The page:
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In this letter, Dr. King thanks Mr. Lattimer for his letter expressing support for Dr. King and his work. He then talks about the importance of making the number of those seeking peace through non-violence known to the public and the government. King continues, commenting on the War in Vietnam and the international adoption of peace through non-violence.
This telegram documents Griffen's commentary on one of Dr. King's publications.
On this notecard, Dr. King outlines his views on personality of God. This is an example of one of the many notecards Dr. King kept in a cardboard filing box for reference to quotations, ideas, books and other publications, definition, and bible verses.
A representative of Alpha Kappa Alpha Sorority invites Dr. King to speak at the Public Meeting of the Forty-first National Convention held in Philadelphia, PA. For publicity purposes she requests several glossy photographs for distribution.
Dr. King is writing to express his deep appreciation for the generous contribution made by Jerry Flint. He acknowledges the importance of the continuous support of the contributors so that the fight for social justice and peace can continue.
Bishop Ljungberg Dean Zetterberg writes Dr. King on behalf of the Cathedral in Stockholm congratulating him on receiving the Nobel Peace Prize and invites him to attend a peace service.
Dolly Davis, Publicity Director of the John Day Company publishers, writes Dr. King to request his reaction to Harold Isaac's book, "The New World of Negro Americans." Davis asks permission to quote his comments and sends him the advance galleys.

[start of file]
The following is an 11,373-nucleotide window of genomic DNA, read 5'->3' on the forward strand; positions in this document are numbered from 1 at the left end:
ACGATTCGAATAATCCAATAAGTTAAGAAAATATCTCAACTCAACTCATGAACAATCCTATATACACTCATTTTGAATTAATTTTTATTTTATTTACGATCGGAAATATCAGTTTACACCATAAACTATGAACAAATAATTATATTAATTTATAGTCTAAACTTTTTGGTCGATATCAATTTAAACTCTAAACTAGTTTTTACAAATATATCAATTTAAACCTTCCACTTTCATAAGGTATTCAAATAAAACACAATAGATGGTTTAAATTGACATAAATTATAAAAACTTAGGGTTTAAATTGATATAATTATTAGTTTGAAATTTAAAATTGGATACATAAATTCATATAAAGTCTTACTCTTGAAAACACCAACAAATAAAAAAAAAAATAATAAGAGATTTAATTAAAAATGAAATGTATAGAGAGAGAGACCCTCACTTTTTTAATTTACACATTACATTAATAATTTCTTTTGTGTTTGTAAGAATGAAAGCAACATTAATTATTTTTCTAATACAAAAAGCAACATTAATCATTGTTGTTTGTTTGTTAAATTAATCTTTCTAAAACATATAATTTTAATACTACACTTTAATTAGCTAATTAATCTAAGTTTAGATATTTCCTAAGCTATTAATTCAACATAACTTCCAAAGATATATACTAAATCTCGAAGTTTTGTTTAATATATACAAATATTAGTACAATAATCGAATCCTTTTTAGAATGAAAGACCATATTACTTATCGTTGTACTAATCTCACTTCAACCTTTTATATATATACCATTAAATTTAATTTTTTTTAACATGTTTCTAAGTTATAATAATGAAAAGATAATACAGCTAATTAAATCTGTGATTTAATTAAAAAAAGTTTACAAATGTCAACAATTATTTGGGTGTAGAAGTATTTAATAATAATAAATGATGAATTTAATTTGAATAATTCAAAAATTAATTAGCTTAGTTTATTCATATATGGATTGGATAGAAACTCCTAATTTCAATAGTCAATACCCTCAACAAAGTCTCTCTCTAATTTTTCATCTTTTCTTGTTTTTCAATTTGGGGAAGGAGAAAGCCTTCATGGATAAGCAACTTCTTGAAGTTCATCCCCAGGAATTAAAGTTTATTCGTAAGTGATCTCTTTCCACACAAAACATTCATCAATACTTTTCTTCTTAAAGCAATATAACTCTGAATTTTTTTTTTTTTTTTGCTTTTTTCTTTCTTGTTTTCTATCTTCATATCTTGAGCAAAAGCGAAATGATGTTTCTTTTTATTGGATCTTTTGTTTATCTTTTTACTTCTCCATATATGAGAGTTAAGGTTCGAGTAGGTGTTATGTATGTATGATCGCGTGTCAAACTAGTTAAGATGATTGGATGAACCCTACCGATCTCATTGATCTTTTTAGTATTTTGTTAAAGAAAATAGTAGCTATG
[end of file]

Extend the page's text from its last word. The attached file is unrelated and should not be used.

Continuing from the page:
In this letter, McDougal acknowledges Dr. King's appeal of October 1965, however states that he is concentrating his donations on other organizations. On the letter there are handwritten comments regarding Dr. King's response.
Massachusetts Democratic Congressman and Speaker of the House John W. McCormack thanks Dr. King for a recent telegram and agrees with the views Dr. King expressed.
Stephen Currier, President of the Taconic Foundation, invites Dr. King to attend a meeting about the development of a new program. Currier lists other individuals who have been invited to serve as consultants and who will provide "an evaluation of Negro gains up to the present."
A telegram from Rev. Speed informing Rev. Young of arrival information for the 1965 Southern Christian Leadership Conference Convention in Birmingham, Alabama.
Dr. King gives an address on the role of education in the civil rights movement at Syracuse University's Fourteenth Annual Summer Session Banquet.